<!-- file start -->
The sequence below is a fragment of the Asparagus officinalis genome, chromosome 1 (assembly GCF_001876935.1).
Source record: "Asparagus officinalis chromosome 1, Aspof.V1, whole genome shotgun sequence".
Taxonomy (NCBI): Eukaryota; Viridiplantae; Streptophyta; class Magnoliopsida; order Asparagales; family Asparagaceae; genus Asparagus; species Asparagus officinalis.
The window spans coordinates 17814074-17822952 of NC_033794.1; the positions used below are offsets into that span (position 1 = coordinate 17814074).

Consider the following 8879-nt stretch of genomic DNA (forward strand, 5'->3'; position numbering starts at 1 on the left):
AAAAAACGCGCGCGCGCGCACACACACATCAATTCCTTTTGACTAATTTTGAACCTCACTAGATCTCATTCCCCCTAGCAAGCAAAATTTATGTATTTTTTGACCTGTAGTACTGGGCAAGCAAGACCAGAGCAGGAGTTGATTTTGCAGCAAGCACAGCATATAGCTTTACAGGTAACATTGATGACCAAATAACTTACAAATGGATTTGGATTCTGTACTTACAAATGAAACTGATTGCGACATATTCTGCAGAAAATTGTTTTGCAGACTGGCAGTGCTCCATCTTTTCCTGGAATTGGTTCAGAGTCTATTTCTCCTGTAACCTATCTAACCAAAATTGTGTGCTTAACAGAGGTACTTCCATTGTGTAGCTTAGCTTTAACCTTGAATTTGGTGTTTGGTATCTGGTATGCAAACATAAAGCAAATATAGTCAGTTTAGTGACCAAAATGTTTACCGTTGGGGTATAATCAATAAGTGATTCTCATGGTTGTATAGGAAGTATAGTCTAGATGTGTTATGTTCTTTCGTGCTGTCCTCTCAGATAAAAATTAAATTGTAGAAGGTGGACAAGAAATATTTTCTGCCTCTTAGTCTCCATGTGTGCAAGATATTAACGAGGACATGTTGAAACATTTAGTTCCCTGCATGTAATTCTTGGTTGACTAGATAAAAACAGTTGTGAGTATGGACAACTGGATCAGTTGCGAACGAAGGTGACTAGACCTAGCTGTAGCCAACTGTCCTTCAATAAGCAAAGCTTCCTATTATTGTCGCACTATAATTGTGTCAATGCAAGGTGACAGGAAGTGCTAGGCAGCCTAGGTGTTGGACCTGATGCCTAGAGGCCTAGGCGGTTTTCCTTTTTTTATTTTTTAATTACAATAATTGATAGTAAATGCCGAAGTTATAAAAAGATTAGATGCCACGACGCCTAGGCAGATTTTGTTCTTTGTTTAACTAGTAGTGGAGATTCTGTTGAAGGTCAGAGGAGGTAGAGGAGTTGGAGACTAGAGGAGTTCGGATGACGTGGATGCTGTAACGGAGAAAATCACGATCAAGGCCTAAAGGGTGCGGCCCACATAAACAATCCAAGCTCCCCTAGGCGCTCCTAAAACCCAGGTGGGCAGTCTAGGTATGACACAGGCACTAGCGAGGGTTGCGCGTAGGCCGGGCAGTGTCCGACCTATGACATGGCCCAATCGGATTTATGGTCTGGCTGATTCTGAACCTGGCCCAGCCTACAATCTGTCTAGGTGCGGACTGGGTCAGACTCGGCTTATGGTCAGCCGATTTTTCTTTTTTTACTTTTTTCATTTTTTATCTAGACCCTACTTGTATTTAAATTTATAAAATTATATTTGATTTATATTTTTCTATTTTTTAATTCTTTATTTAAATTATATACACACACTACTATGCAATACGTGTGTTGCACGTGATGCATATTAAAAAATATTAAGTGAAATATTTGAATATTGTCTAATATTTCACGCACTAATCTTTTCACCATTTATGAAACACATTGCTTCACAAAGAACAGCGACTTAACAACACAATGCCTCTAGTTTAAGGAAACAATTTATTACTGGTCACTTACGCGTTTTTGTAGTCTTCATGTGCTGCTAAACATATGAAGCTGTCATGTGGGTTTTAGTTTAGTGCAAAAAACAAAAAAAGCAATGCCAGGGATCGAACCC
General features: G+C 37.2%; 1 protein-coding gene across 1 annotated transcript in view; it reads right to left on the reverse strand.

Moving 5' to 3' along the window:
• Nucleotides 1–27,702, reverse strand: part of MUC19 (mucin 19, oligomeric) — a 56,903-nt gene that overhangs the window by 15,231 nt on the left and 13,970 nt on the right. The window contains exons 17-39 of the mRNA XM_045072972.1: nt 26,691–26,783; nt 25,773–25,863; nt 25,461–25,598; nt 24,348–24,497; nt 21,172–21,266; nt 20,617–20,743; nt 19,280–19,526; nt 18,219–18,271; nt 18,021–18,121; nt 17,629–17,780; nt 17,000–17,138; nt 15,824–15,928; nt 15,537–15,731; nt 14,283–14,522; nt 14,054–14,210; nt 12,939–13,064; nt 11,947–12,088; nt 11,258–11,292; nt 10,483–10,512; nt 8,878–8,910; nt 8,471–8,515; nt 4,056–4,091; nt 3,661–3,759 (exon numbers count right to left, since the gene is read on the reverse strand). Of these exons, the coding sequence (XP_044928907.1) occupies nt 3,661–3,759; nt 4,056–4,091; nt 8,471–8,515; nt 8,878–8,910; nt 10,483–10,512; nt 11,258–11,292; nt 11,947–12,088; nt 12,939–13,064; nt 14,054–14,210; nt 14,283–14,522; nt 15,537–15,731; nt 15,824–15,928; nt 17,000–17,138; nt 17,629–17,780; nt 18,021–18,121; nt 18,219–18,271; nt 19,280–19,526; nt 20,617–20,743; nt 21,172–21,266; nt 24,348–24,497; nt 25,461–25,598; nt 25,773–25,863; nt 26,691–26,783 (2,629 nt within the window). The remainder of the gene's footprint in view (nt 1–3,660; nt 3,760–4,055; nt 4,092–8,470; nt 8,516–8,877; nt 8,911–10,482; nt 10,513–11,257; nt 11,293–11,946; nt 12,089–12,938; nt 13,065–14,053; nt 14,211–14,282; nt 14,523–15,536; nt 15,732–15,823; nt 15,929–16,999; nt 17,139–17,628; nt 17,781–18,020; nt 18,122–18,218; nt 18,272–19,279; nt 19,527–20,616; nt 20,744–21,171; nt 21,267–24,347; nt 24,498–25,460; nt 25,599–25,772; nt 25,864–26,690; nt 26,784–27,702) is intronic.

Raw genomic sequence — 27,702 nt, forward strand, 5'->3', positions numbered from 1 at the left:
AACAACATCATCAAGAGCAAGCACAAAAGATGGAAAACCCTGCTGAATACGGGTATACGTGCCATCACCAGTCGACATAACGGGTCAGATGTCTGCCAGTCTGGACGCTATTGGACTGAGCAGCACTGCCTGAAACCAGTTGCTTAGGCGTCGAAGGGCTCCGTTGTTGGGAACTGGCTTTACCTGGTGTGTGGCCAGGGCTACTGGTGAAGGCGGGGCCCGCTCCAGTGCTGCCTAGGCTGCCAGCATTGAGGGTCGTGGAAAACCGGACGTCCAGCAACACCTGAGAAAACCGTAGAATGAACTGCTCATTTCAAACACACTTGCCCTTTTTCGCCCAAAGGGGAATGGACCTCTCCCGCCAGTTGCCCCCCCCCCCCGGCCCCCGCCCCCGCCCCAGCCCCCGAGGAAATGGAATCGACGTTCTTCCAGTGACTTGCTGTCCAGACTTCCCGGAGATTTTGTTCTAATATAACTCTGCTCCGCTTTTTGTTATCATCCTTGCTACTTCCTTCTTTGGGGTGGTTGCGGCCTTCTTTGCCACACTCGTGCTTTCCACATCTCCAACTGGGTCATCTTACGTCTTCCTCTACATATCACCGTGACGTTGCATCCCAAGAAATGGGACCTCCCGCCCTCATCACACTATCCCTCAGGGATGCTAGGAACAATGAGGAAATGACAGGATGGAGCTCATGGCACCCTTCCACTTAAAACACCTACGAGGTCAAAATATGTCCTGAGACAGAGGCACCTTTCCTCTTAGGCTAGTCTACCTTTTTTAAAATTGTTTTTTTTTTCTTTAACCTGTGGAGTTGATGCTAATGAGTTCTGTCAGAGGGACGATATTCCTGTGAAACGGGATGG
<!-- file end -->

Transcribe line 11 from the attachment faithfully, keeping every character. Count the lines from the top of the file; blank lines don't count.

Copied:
AACAACATCATCAAGAGCAAGCACAAAAGATGGAAAACCCTGCTGAATACGGGTATACGTGCCATCACCAGTCGACATAACGGGTCAGATGTCTGCCAGTCTGGACGCTATTGGACTGAGCAGCACTGCCTGAAACCAGTTGCTTAGGCGTCGAAGGGCTCCGTTGTTGGGAACTGGCTTTACCTGGTGTGTGGCCAGGGCTACTGGTGAAGGCGGGGCCCGCTCCAGTGCTGCCTAGGCTGCCAGCATTGAGGGTCGTGGAAAACCGGACGTCCAGCAACACCTGAGAAAACCGTAGAATGAACTGCTCATTTCAAACACACTTGCCCTTTTTCGCCCAAAGGGGAATGGACCTCTCCCGCCAGTTGCCCCCCCCCCCCGGCCCCCGCCCCCGCCCCAGCCCCCGAGGAAATGGAATCGACGTTCTTCCAGTGACTTGCTGTCCAGACTTCCCGGAGATTTTGTTCTAATATAACTCTGCTCCGCTTTTTGTTATCATCCTTGCTACTTCCTTCTTTGGGGTGGTTGCGGCCTTCTTTGCCACACTCGTGCTTTCCACATCTCCAACTGGGTCATCTTACGTCTTCCTCTACATATCACCGTGACGTTGCATCCCAAGAAATGGGACCTCCCGCCCTCATCACACTATCCCTCAGGGATGCTAGGAACAATGAGGAAATGACAGGATGGAGCTCATGGCACCCTTCCACTTAAAACACCTACGAGGTCAAAATATGTCCTGAGACAGAGGCACCTTTCCTCTTAGGCTAGTCTACCTTTTTTAAAATTGTTTTTTTTTTCTTTAACCTGTGGAGTTGATGCTAATGAGTTCTGTCAGAGGGACGATATTCCTGTGAAACGGGATGG